The Baby Born to Die
Dr. Jim Denison
This morning I have good news for half of you, and information for the rest. The essay is titled, “Why men are just happier people.” Here are some of its disclosures: wedding plans take care of themselves; car mechanics tell us the truth; wrinkles add character; phone conversations are over in 30 seconds flat; we can open all our own jars; we get extra credit for the slightest act of thoughtfulness; if someone forgets to invite us, he or she can still be our friend; three pairs of shoes are more than enough; we can “do” our nails with a pocketknife; and the number one reason: we can do Christmas shopping for 25 relatives, on December 24, in 15 minutes.
There are better reasons for happiness. This Advent week of love claims that our Creator loves us. The King of the entire Kingdom loves his subjects. “Jesus loves me, this I know, for the Bible tells me so.”
But what does this knowledge mean to us practically? No word is harder to define than “love.”
The Bible teaches us to “Love your neighbor as yourself” (Leviticus 19:18, quoted by Jesus in Matthew 22:39). So, how do we love ourselves?
At its core, our self-love can be summarized as seeking our good. We will always seek our own good. This is not a feeling or emotion. We often feel frustrated and unhappy with ourselves. Self-love is an action. I can be trusted to do whatever is to my own good. So can you. Seeking our own good is the most basic and fundamental characteristic of life. It is the instinct for self-preservation defined.
Therefore, to love my neighbor as myself is to seek his good as much as I seek it for myself. To “love” God is to seek his good with all my heart, soul, mind, and strength.
These are the two goals of today’s Advent message on love: that we would seek the good for God and for each other, even before our own. Why would we do so?
Know God’s universal plan
Our text is the second of four “servant songs” in the book of Isaiah, four poems about the coming Messiah, each of which was fulfilled by the Baby of Bethlehem. This one tells us the “why” of Christmas: “Before I was born the Lord called me” (v. 1).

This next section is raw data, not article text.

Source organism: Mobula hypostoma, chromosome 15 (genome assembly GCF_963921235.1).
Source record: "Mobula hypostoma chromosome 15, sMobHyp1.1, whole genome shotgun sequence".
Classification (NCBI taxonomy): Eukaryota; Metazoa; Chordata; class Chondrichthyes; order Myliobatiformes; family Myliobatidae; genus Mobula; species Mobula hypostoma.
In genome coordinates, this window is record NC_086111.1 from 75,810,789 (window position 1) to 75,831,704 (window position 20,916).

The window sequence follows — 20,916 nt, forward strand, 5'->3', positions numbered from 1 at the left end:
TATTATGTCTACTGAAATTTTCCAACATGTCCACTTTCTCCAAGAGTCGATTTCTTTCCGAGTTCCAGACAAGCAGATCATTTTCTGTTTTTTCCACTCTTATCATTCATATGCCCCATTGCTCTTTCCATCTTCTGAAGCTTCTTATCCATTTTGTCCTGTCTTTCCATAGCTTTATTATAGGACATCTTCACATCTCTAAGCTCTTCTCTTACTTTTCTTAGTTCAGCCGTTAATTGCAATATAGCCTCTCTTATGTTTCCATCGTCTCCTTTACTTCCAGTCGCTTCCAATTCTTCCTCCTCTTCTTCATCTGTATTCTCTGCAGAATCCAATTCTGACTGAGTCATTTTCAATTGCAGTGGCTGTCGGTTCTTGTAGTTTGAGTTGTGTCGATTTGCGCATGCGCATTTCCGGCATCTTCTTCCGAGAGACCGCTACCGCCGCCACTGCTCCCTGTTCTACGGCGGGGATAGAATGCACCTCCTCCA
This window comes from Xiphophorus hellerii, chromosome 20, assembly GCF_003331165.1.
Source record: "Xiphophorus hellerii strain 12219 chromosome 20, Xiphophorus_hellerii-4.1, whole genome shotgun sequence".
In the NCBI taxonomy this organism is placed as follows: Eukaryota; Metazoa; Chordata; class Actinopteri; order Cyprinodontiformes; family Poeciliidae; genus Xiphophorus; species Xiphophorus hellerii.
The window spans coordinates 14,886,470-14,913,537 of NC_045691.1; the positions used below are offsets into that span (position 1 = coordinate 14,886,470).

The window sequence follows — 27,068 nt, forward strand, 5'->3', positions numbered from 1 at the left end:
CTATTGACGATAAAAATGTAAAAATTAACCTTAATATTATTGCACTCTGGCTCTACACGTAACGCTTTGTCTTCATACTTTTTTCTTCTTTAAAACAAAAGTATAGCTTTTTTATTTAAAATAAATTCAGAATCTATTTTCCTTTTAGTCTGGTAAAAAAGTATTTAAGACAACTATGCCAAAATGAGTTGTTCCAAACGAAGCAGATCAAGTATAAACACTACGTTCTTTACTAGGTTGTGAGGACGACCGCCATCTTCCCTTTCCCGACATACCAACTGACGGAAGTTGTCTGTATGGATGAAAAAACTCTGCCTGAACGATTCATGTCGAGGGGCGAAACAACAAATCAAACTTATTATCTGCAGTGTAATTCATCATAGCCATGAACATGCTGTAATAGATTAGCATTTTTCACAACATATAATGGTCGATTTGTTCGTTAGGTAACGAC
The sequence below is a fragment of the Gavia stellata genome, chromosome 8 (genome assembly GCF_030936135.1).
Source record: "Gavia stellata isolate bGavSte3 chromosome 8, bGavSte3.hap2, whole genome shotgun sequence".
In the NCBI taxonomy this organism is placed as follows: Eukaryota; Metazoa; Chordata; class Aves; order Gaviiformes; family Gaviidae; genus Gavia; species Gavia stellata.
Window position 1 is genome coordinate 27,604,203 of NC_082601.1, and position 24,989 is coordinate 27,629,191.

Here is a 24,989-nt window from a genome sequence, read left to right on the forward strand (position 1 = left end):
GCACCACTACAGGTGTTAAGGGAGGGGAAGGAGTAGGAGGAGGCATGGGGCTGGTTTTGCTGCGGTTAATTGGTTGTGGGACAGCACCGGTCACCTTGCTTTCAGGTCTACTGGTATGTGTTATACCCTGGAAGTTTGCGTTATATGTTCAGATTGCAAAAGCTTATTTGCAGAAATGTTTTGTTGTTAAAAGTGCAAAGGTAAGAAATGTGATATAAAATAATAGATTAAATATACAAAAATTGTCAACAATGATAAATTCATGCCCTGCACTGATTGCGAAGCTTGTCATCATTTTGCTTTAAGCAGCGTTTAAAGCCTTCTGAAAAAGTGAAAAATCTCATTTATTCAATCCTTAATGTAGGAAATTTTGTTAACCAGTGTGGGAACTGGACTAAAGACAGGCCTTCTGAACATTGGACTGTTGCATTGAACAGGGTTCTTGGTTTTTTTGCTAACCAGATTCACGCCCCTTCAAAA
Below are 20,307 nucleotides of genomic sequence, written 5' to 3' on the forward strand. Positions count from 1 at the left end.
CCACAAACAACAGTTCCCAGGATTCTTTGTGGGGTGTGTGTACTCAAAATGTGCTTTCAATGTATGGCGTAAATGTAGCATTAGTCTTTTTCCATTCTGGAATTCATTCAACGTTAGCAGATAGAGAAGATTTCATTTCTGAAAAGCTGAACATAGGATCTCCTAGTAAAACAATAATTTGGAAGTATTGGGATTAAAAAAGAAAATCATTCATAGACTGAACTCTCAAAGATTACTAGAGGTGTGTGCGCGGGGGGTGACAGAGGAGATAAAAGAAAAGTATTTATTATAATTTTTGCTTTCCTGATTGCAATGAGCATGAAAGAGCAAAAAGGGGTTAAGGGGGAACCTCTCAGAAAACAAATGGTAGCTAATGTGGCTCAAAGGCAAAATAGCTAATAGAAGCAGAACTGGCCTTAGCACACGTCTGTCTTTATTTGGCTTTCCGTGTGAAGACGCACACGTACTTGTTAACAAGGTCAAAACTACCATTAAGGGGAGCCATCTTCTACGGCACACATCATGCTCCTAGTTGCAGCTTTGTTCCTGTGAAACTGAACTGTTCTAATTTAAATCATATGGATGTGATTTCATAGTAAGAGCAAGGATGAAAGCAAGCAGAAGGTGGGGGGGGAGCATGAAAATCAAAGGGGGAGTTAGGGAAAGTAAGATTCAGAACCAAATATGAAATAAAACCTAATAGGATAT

To what purpose?
“To bring Jacob back to him and gather Israel to himself” (v. 5). To bring God’s chosen people back to their Creator and King.
However, “It is too small a thing for you” to limit your ministry to the Jewish people alone: “I will also make you a light for the Gentiles, that you may bring my salvation to the ends of the earth” (v. 6). God’s plan included all the nations, from the very beginning. This text is sometimes called the Great Commission of the Old Testament.
How would the Servant fulfill his calling?
He would be “the Redeemer” (v. 7a). To “redeem” someone in the Bible is to buy them back from the punishment they deserved, to free them from the slavery which was the consequence of their sinful choices.
How would he redeem us? He would be “despised and abhorred by the nation” (v. 7b). As the last Servant Song predicted, “he was pierced for our transgressions, he was crushed for our iniquities; the punishment that brought us peace was upon him, and by his wounds we are healed” (Isaiah 53:5). He was born to die.
With this result: “Kings will see you and rise up, princes will see and bow down” (v. 7c). These kings would represent the nations of the earth. They would come to worship the One who would die for them.
Rejoice in the universal love of Christmas
How would these promises be kept? The Christ of Christmas would die for the Jewish people whose race he entered as their Messiah. He would preach in their synagogues, heal their sick, raise their dead. He would do his best to persuade their religious leaders to trust in his Father. He would weep over the lost city of Jerusalem. Despite all the ways they rejected him, he would die to prove his unconditional love for them.
And he would die for the Gentiles and pagans as well.
He would invite the shepherds to attend his birth. They were unclean spiritually, unable to keep the Jewish laws, assumed to be thieves and criminals. No self-respecting Jewish home would invite them to the birth of a child. But he did, to prove his unconditional love.
He would invite the Samaritan woman to himself, and the lepers and the prostitutes, the demoniacs and the despised. All to show his unconditional love.
He would call the kings and princes, the Magi and wise men, from Persia to himself. Even though they were pagan astrologers and magicians, despised and rejected by his people, they would find his unconditional love.
And he would send his missionaries to continue spreading his unconditional love across his creation. In Paul’s first missionary journey, he quoted this very text as sanction and support for his evangelism among the Gentiles, where he spent his life to share God’s unconditional love.
If the religious leaders had planned Christmas, there would have been no peasant parents, no shepherds, no Magi. You and I could not come. But this Baby came for us all. No qualifications or exceptions, just unconditional love.
Consider your worst sin, your gravest secret and shame. Next, think of the person who would be most hurt if he or she knew of this sin. If you were to admit this sin to that person, and were to receive only that forgiveness which forgets, cleanses, and buries the sin so that it is no more, you would know you were loved.
What king dies for his subjects? Only this one. The Son of God became man, that men might become the sons of God. C. S. Lewis, commenting on such love, says that if you want to get the hang of it, think how you would like to become a slug or a crab. He did far worse. He was born to die, to prove his unconditional love to you.